Another example of periglacial patterned ground: polygons (Northern Greenland) [Credit: Giovanni Baccolo].

Among the many periglacial landforms, some of the most fascinating and less known are for sure stone circles. You can see a beautiful example in the opening picture at the start of this post. As the name itself says, stone circles are circles made of stones that have been sorted by repeated action. They occur in periglacial environments and in particular in the topmost active layer of permafrost, which is subject to refreezing cycles.

Stone circles belong to a wider family of periglacial landforms known as patterned grounds, characterized by apparently regular geometrical features. Because of this regularity, they can be easily mistaken as human creations, but humans have nothing to do with them. They are a totally natural phenomenon.

How do stone circles form?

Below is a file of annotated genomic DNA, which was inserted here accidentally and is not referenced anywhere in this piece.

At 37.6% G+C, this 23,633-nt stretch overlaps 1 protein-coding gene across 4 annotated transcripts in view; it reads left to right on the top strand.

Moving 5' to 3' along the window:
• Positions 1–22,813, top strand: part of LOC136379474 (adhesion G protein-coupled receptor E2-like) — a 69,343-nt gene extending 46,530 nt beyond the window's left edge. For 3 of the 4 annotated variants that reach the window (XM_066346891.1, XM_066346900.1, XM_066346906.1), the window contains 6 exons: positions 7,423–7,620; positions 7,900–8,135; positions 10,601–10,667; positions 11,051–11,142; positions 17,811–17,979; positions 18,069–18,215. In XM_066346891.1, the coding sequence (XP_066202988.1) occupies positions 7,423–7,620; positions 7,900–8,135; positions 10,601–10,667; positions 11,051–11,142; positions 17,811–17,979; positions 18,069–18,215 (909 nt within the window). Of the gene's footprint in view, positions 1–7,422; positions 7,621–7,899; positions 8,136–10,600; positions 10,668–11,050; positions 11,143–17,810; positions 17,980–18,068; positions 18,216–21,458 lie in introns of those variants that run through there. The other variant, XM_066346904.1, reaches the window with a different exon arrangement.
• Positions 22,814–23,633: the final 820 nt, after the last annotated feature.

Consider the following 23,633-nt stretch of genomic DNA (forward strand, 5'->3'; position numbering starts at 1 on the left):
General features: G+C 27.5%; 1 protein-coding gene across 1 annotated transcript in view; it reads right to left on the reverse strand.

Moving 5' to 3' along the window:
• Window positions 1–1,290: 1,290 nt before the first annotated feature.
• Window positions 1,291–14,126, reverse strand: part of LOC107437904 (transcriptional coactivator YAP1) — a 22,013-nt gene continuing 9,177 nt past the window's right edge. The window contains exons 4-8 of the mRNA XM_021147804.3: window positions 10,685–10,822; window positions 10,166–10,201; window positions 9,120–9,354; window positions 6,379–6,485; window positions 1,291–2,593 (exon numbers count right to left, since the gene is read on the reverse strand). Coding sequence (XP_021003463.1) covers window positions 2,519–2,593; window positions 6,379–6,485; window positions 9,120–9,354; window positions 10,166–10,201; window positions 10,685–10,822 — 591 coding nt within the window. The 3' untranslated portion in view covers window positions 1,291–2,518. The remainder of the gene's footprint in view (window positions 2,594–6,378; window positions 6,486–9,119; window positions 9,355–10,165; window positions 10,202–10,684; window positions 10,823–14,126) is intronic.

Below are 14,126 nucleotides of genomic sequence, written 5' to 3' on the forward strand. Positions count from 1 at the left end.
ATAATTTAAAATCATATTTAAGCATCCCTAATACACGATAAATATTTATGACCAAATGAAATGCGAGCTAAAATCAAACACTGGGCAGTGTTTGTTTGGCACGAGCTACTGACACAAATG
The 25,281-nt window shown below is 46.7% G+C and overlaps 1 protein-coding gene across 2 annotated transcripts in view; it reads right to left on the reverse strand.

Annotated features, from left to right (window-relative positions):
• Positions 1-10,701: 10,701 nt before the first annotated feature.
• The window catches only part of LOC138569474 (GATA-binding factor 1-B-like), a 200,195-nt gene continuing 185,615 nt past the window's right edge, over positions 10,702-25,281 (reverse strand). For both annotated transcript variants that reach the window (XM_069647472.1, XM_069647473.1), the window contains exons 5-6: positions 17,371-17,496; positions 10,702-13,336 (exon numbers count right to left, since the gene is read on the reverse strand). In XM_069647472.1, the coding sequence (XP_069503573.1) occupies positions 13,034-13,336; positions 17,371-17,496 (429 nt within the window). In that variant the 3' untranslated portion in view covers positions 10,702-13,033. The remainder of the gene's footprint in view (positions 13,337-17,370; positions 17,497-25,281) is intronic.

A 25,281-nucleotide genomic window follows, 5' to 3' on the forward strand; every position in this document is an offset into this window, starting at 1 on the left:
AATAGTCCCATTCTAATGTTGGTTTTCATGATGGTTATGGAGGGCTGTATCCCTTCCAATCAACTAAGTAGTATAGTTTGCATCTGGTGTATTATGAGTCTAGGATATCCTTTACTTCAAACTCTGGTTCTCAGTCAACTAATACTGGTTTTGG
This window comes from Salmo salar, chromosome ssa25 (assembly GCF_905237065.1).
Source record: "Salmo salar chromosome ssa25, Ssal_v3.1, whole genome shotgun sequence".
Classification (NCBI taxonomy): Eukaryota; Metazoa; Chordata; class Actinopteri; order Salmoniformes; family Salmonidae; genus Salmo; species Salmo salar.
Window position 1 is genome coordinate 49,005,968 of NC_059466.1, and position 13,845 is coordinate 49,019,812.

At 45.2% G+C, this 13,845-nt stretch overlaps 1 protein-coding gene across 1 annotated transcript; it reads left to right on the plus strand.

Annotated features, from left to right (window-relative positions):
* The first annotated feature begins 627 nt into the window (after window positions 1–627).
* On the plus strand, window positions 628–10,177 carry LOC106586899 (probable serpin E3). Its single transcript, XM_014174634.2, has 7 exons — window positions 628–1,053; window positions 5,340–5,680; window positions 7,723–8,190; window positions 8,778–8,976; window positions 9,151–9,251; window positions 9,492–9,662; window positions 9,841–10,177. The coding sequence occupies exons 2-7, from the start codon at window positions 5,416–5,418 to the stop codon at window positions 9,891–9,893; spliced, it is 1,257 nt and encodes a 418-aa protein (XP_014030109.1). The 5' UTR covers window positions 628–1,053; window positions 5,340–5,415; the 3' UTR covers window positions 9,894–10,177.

For several decades periglacial patterned grounds remained a mystery to geomorphologists (scientists studying landforms and their formation). It was evident that refreezing cycles had a role in sorting sediments but the actual mechanism behind them was unclear. The active layer of permafrost, as its name says, is a very dynamic environment. Seasonal refreezing produces subsurface ice lenses capable of heaving or lifting sediments. These grow and lift sediments not so much by the expansion of freezing water, but by the sideways migration of liquid groundwater onto the existing ice lens (frost heave). During summer, thawing causes unstable conditions, allowing sediments to sort according to size after having been heaved and lifted during the cold months. Repeat the cycle for thousands of times and you will have sorted terrains, which can range from rock stripes to polygons, to stone circles, to stone nets.